Brexit: Italy ‘most likely to leave EU next’ says McCrae
Mr Conte has resigned from the role as he looks to form a new government in Rome. His chances of doing so could depend on Italian President Sergio Mattarella, who could allow Mr Conte to form a new government if he believes there’s a good chance of doing so successfully. It comes after the continuous turbulence in Italian politics – last week the prime minister survived votes of confidence, but opposition figure Matteo Salvini is calling for an election. The political crisis has coincided with the country’s renewed tensions with the EU over the handling of the coronavirus pandemic.
Mr Conte branded the delay for vaccine approval in Europe “unacceptable” as the AstraZeneca and Oxford University jab awaits the green light from Brussels.
The resigning Italian PM said this week: “Our vaccination plan … has been drawn up on the basis of contractual pledges freely undertaken by pharmaceutical companies with the European Commission.
“Such delays in deliveries represent serious contractual violations, which cause enormous damage to Italy and other countries.”
The UK and AstraZeneca are also embroiled in a row over vaccinations with the EU – as Brussels refuses to accept that people in the UK have first claim on the doses.
The pharmaceutical company has angered many in Europe after saying it will only be able to deliver 25 percent of the doses scheduled for delivery while the UK will get its full two million a week.
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The chaos in Italy could once again see some lose faith in the EU, something Mr Conte warned of in April last year.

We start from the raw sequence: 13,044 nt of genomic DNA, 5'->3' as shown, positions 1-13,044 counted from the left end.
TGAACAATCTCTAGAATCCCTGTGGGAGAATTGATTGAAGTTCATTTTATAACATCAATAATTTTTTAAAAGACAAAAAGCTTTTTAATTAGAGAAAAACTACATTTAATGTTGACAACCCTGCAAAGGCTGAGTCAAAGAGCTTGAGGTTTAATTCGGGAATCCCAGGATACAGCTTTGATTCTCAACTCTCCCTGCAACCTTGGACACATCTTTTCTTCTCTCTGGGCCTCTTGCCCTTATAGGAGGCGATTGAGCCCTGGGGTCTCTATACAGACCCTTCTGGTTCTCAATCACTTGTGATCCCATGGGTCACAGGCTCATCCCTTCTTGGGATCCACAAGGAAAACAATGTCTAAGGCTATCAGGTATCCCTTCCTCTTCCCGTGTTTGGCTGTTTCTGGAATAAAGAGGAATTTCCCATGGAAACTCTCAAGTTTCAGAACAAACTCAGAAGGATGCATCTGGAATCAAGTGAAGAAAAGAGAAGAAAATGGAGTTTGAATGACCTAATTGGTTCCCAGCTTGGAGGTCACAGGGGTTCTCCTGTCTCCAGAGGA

He said at the time that the risk of the EU collapsing over the coronavirus crisis “is real” and the pandemic could pose “a big challenge to the existence of Europe.”
He added: “If our response isn’t strong and unified, if Europe fails to come up with a monetary and financial policy adequate for the biggest challenge since World War 2, for sure not only Italians but European citizens will be deeply disappointed.”
His statement was even echoed by former European Commission President Jean-Claude Juncker, who said “the European spirit is in danger”.
When the initial Covid-19 outbreak led to chaos in the northern region of Lombardy, Italy received little support in the form of financial aid or protective equipment.
The EU and the European Central Bank eventually U-turned on this stance, but a message had nonetheless been sent to Italians.
Marc Lazar, a history professor at Sciences Po University in Paris, told Bloomberg last April: “Italy was in love with the European project and it has fallen out of love. I don’t know if Europe will be able to regain that trust.”
David Marsh, a historian who focuses on the eurozone, told Express.co.uk last year that the monetary union in Europe could be threatened by the pandemic.
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He said: “Sometimes crises lead to people coming together more – there’s the old adage that Europe is ‘forged in crises’.
“But of course you can have a crisis too far, and some crises end in the whole thing – in this case monetary union – blowing up.
“I think both of these possibilities are out there, and it’s difficult to tell which one is more likely.
“There is a chance the whole thing will come to an end, because the legitimate demands of the southern states won’t be possible for the northern states to meet, which could conceivably lead to a southern state leaving.
“The northern states could even depart as a bloc.”
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